PSY 368 Human Memory Neuropsychology & Memory Review for Exam 2.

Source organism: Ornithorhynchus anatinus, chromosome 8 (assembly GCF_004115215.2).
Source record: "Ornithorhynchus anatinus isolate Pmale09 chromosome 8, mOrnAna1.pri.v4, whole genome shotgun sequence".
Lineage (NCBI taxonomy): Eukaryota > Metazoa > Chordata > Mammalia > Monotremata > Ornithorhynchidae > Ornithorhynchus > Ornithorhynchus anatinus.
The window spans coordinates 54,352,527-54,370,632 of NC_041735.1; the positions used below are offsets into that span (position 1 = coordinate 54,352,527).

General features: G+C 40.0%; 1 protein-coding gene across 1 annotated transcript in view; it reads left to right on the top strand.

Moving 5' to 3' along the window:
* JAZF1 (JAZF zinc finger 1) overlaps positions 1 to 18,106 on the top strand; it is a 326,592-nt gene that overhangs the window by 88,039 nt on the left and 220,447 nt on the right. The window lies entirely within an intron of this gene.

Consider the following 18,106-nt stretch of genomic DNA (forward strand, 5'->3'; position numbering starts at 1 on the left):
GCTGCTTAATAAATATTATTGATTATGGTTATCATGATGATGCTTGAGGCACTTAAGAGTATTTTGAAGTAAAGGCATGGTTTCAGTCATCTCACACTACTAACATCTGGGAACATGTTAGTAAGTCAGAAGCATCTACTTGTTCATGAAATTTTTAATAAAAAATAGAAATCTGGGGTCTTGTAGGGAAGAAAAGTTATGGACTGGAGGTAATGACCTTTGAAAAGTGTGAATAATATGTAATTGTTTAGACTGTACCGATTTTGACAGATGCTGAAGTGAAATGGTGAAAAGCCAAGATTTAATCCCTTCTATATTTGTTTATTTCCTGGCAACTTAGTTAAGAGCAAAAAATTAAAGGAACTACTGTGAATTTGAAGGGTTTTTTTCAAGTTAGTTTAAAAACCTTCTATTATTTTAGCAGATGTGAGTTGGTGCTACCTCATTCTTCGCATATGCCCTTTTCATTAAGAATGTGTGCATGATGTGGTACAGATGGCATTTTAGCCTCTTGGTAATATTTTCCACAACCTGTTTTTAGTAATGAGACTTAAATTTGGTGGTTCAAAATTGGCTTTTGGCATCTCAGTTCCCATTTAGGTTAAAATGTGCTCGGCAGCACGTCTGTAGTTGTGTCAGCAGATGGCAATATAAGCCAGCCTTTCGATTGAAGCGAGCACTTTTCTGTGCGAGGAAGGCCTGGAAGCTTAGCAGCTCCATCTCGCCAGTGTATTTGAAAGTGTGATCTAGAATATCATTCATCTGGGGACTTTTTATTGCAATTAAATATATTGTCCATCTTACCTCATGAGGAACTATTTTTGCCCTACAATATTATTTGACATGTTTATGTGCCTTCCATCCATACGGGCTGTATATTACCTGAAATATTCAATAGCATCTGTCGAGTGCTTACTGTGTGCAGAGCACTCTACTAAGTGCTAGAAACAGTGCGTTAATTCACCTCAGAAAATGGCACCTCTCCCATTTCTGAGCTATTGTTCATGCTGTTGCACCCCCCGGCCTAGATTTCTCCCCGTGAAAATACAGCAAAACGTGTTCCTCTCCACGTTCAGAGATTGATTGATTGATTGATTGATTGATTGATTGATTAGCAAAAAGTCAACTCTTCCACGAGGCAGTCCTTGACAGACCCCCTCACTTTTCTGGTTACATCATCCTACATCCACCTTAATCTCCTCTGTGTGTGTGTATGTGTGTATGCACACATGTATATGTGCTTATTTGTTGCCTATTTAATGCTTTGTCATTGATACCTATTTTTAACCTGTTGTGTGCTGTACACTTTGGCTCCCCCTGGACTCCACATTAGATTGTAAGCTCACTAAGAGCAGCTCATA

<ul><li> Slide 1 </li> <li> PSY 368 Human Memory Neuropsychology & Memory Review for Exam 2 </li> <li> Slide 2 </li> <li> Announcements Focus Questions for Weldon and Roediger (1987) Due Monday Today Exam 2 Wednesday (March 28) </li> <li> Slide 3 </li> <li> Alzheimer s Disease Alzheimers disease Cortical, progressive dementia Criteria deficit in two or more areas of cognition, at least one of which is memory interferes with social or occupational functioning decline from premorbid level gradually progressive course rule out other causes </li> <li> Slide 4 </li> <li> Alzheimer s Disease Alzheimers disease (video clip # 19, ~7mins)video clip Cortical, progressive dementia Disease is associated with the development of neuro- fibrillary tangles and plaques To stay healthy, neurons must communicate with each other, carry out metabolism, and repair themselves. AD disrupts all three of these essential jobs. Pet Scan of Normal Brain Pet Scan of Alzheimer s Disease Brain </li> <li> Slide 5 </li> <li> Alzheimer s Disease Alzheimers disease Signs of AD are first noticed in the entorhinal cortex, then proceed to the hippocampus. Affected regions begin to shrink as nerve cells die. Changes can begin 10-20 years before symptoms appear. Memory loss is the first sign of AD. Preclinical AD </li> <li> Slide 6 </li> <li> Alzheimer s Disease Alzheimers disease AD spreads through the brain. The cerebral cortex begins to shrink as more and more neurons stop working and die. Mild AD signs can include memory loss, confusion, trouble handling money, poor judgment, mood changes, and increased anxiety. Moderate AD signs can include increased memory loss and confusion, problems recognizing people, difficulty with language and thoughts, restlessness, agitation, wandering, and repetitive statements. Mild to Moderate AD </li> <li> Slide 7 </li> <li> Alzheimer s Disease Alzheimers disease In severe AD, extreme shrinkage occurs in the brain. Patients are completely dependent on others for care. Symptoms can include weight loss, seizures, skin infections, groaning, moaning, or grunting, increased sleeping, loss of bladder and bowel control. Death usually occurs from aspiration pneumonia or other infections. Caregivers can turn to a hospice for help and palliative care. Severe ADs </li> <li> Slide 8 </li> <li> Alzheimers Disease The brains of people with AD have an abundance of two abnormal structures: An actual AD plaque An actual AD tangle Beta-amyloid plaques Dense deposits of protein and cellular material that accumulate outside and around nerve cells Neurofibrillary tangles Twisted fibers that build up inside the nerve cell Alzheimers disease </li> <li> Slide 9 </li> <li> Alzheimer s Disease Alzheimers disease Relatively intact articulatory loop of WM three types of memory problems WM verbal and spatial memory impairments Episodic memory impaired (e.g., free recall) Executive function Semantic memory is also impaired Naming and word generation impaired in AD Note: pure amnesics do not have the latter two impairments </li> <li> Slide 10 </li> <li> Exam 2 Review Chapter 5: Memory Processing Chapter 6: Forgetting Chapter 7: Implicit Memory Chapter 8: Neuropsychology and Memory Chapter 9: Recognition </li> <li> Slide 11 </li> <li> Exam 2 Review Chapter 5: Memory Processing Craik & Lockhart (1972), Levels of processing (slide 16) Craik & Tulving (1975) good experimental evidence supporting LOP (deeper processing remembered better) (slide 17) Transfer Appropriate Processing Morris, Bransford, & Franks (1977) good experimental evidence supporting TAP (match of processing at encoding and retrieval more important than LOP) (slide 18-21) Context effects (similar context at encoding & test, better memory) Encoding Specificity Principle (Thompson & Tulving, 1970) (slide 22-23) </li> <li> Slide 12 </li> <li> Exam 2 Review Chapter 6: Forgetting Ebbinghaus and forgetting function (slide 24) Permastore (see Bahrick studies) (slides 25-27) Retrospective vs. Prospective memory Theories of forgetting Failure of Consolidation Decay Context/cue mismatch Interference (retroactive and proactive) (slides 28-29) </li> <li> Slide 13 </li> <li> Exam 2 Review Chapter 7: Implicit Memory Implicit memory tasks (vs. explicit tasks) (slides 30-31) Process Dissociation Procedure (Jacoby, 1991) (slides 32-34) Theoretical accounts The activation view Multiple memory systems (slide 35) Transfer appropriate processing Blaxton (1989) (data vs. conceptual driven, or direct vs. indirect) (slides 36-40) Bias view </li> <li> Slide 14 </li> <li> Exam 2 Review Chapter 8: Neuropsychology and Memory Methods of study (slide 41) Neurons and the Brain (slides 42-45) Hippocampus Memory Disorders Amnesia (slide 46) Anterograde retrograde Alzheimers Disease (todays lecture, slides 3-9) </li> <li> Slide 15 </li> <li> Exam 2 Review Chapter 9: Recognition Recall vs. Recognition Signal Detection Method (slide 47) Single vs. dual process theories (slides 48-51) Tagging Model Strength Theory Generate-Recognize Model Remember/Know Processes Model Face Recognition (slide 52) </li> <li> Slide 16 </li> <li> Level of Processing Craik & Lockhart (1972) Considered level of processing at study to be more important for memory than intent to learn Levels of processing = how deeply the item is processed The depth of processing helps determine the durability in LTM. Level of ProcessingExample 1) Visual FormDOG includes the letters D, O, and G 2) PhonologyRhymes with FOG 3) Semantics (Meaning) A four-legged pet that often chases cats and chews on bones SHALLOW DEEP </li> <li> Slide 17 </li> <li> Craik and Tulving (1975) Levels of Processing Task : Participants viewed words and were asked to make three different types of judgments: Visual processing (e.g. Is LOG in upper case? Y/N) Phonological (e.g. Does DOG rhyme with LOG? Y/N) Semantic (e.g. Does DOG fit in the sentence: The ___ chased the cat? Y/N) Finally, participants were asked to recognize the words they had seen before in a surprise test including both old and new words. </li> <li> Slide 18 </li> <li> Morris, Bransford, and Franks (1977) Task : Participants made either a phonological or semantic judgment about each item on a word list. Study: eagle (yes/no fits clue) Deep - The ____ is the US national bird. Shallow - rhymes with legal The learning was incidental: participants were not told that they would have to later recall the words. This constrains (limits) the learning strategies used. Transfer-appropriate processing </li> <li> Slide 19 </li> <li> Morris, Bransford, and Franks (1977) Task : The final test was either: A standard recognition test for the learned words. A rhyming recognition test for learned words e.g., Was a word presented that rhymed with regal?. Transfer-appropriate processing </li> <li> Slide 20 </li> <li> Encoding:Recognition test: Rhyming test: Does ____ rhyme with legal? (eagle) 63%49% Does ____ have feathers? (eagle) 84%33% Morris, Bransford, and Franks (1977) Results : Standard recognition test: Deeper processing led to better performance. Rhyming recognition test: The shallower rhyme-based encoding task led to better performance because it matched the demands of the testing situation. </li> <li> Slide 21 </li> <li> Transfer-appropriate processing Encoding:Recognition test: Rhyming test: Does ____ rhyme with legal? (eagle) 63%49% Does ____ have feathers? (eagle) 84%33% Morris, Bransford, and Franks (1977) Conclusion: The take-home message is that when the processing at encoding matches the processing at retrieval, performance will be better. It only makes sense to talk about a learning methods efficiency in the context of the type of final test. </li> <li> Slide 22 </li> <li> Thompson and Tulving (1970) Examined effectiveness of cue Had people learn lists of strong or weak associates. Strong vs. weak cues (flower) Strong: bloom Weak: fruit Study: no cue vs. weak cue Test: no cue, weak cue, or strong cue Encoding Specificity Principle </li> <li> Slide 23 </li> <li> Thompson and Tulving (1970) Thompson and Tulving showed that this can be reversed if you change the study context. The best retrieval cue for a word like flower would be a strong associate like bloom. fruit is weakly associated to flower, and would be unlikely to pull it out. </li> <li> Slide 24 </li> <li> Memory Performance Rapid forgetting for short delays - slower for longer delays Forgetting Ebbinghaus (1885) </li> <li> Slide 25 </li> <li> What do we forget? Permastore: Describes the leveling off of the forgetting curve at long delays. Beyond this point, memories appear impervious to further forgetting. Bahrick (1984) Permastore Rapid forgetting of foreign language for 3 yrs, Then of a asymptotes (levels off) after about 2 years, Stays fairly constant even up to 50 yrs. The overall level of retention is determined by the level of initial learning. </li> <li> Slide 26 </li> <li> Bahrick, Bahrick & Wittlinger (1975) Permastore Tested nearly 400 high-school graduates on their ability to recognize and name classmates after delays of up to 30 years. Questions Recall Can you list all your classmates? Can you name all these faces? Recognition Is this the name of a classmate? Is this the face of a classmate? Match these names and faces </li> <li> Slide 27 </li> <li> Bahrick, Bahrick & Wittlinger (1975) Permastore Tested nearly 400 high-school graduates on their ability to recognize and name classmates after delays of up to 30 years. Results were mixed : Relatively unimpaired: Ability to recognize their classmates faces/names. Ability to match up names to the appropriate portraits. Conclusion : Recall, but not recognition, of well-learned personal material, closely follows the forgetting curve first demonstrated by Ebbinghaus (1913). Extensively impaired: Ability to recall a name, given a persons portrait. Recognition Name Matching Recall Name the picture 3.3 mons. 47+ yrs. </li> <li> Slide 28 </li> <li> Retroactive Interference (RI) How do we forget? Forgetting caused by encoding new traces into memory in between the initial encoding of the target and when it is tested. Introducing a related second list of items impairs recall of the first list compared to a control condition. </li> <li> Slide 29 </li> <li> Proactive Interference (PI) How do we forget? The tendency for older memories to interfere with the retrieval of more recent experiences and knowledge. The number of previous learning experiences (e.g. lists) largely determines the rate of forgetting at long delays. </li> <li> Slide 30 </li> <li> Memory Tasks indirectdirect incidental implicit memory expts. Levels of Processing expts. intentional ?explicit memory expts. Test Instructions Study Instructions Implicit Memory : Often defined as "memory without awareness Also Non-declarative & procedural (Squire, Knowlton, & Mesen, 1993) </li> <li> Slide 31 </li> <li> Perceptual Tasks Word identification Word stem completion Word fragment completion Degraded word naming Anagram solution Lexical decision Implicit Memory Tasks Non-Verbal Tasks Picture fragment naming Object decision task Possible/impossible object decision Conceptual Tasks Word association Category instance generation Answering general knowledge questions Often defined as "memory without awareness </li> <li> Slide 32 </li> <li> Tasks are not process pure (Jacoby, 1991) Indirect measures of memory may be contaminated by intentional uses of memory E.g., in stem completion task, subjects might remember items from previous list and use them to complete the stems Direct measures may be influenced by unconscious or automatic influences (Jacoby, Toth, & Yonelinas, 1993) Process-Dissociation Procedure was developed to separate automatic (unconscious) and conscious processes Mixing Measures </li> <li> Slide 33 </li> <li> Jacoby (1991) Read a list of words List 1 Hear a list of words List 2 Two recognition tests: Both tests include List 1, List 2 and novel words. Inclusion = complete task with studied or any item Respond old if word was on either list. Exclusion = complete task with item NOT studied (exclude studied items) Respond old only if word was on List 2. Process Dissociation Procedure </li> <li> Slide 34 </li> <li> Can calculate C and A for each condition in the experiment C = (Proportion of studied items in inclusion) - (Proportion of studied items in exclusion) A = (Proportion of studied items in exclusion) / (1-C) The C and A values are estimated as proportions - values between 0 and 1.0 Data Proportion of studied items in inclusion = C + (1-C)(A) Proportion of studied items in exclusion = (1-C)(A) Jacoby (1991) Process Dissociation Procedure </li> <li> Slide 35 </li> <li> Multiple Memory Systems What is a system? Schacter and Tulving (1994) SystemOther NameSubsystemsCharacteristics ProceduralNondeclarativeMotor skillsNon-conscious operation (indirect) Cognitive skills Simple conditioning Simple associative learning Perceptual representation NondeclarativeVisual word form Auditroy word form Structural description Primary memory Working memoryVisualConscious operation (direct) Auditory SemanticGenericSpatial FactualRelational Knowledge EpisodicPersonal Autobiographical Event memory If you know how to do something Allows you to automatically recognize things See earlier in the semester Factual information (chpt 10) Memory of events </li> <li> Slide 36 </li> <li> Goal to demonstrate data-driven processing can affect direct tests data-driven processing do not necessarily affect indirect tests Blaxton (1989) Transfer Appropriate Process Data-drivenConceptually-driven DirectGraphic-cued Recall Free Recall IndirectFragment Completion General Knowledge </li> <li> Slide 37 </li> <li> Target word: bashful graphic-cued recall: looks like bushful free recall frag completion: b_sh_u_ General knowledge: Name one of the 7 dwarfs Blaxton (1989) Data-drivenConceptually-driven DirectGraphic-cued Recall Free Recall IndirectFragment Completion General Knowledge Transfer Appropriate Process Ss saw or heard lists of words (key IV here) </li> <li> Slide 38 </li> <li> Predictions Systems view : modality match should affect only indirect tests (if indirect tap separate system, then modality should affect them in the same way) for both implicit tests: visual > auditory for both explicit test: visual = auditory Blaxton (1989) Transfer Appropriate Process Data-drivenConceptually-driven DirectGraphic-cued Recall Free Recall IndirectFragment Completion General Knowledge Same pattern of results regardless of modality Visual better than auditory for both </li> <li> Slide 39 </li> <li> Predictions TAP View : modality match should affect data-driven tasks only. (priming depends on match between study/test processing match & not on indirect vs direct): for both data-driven tests: visual > auditory for both conceptually-driven tests: visual = auditory Blaxton (1989) Transfer Appropriate Process Data-drivenConceptually-driven DirectGraphic-cued Recall Free Recall IndirectFragment Completion General Knowledge Visual...</li></ul>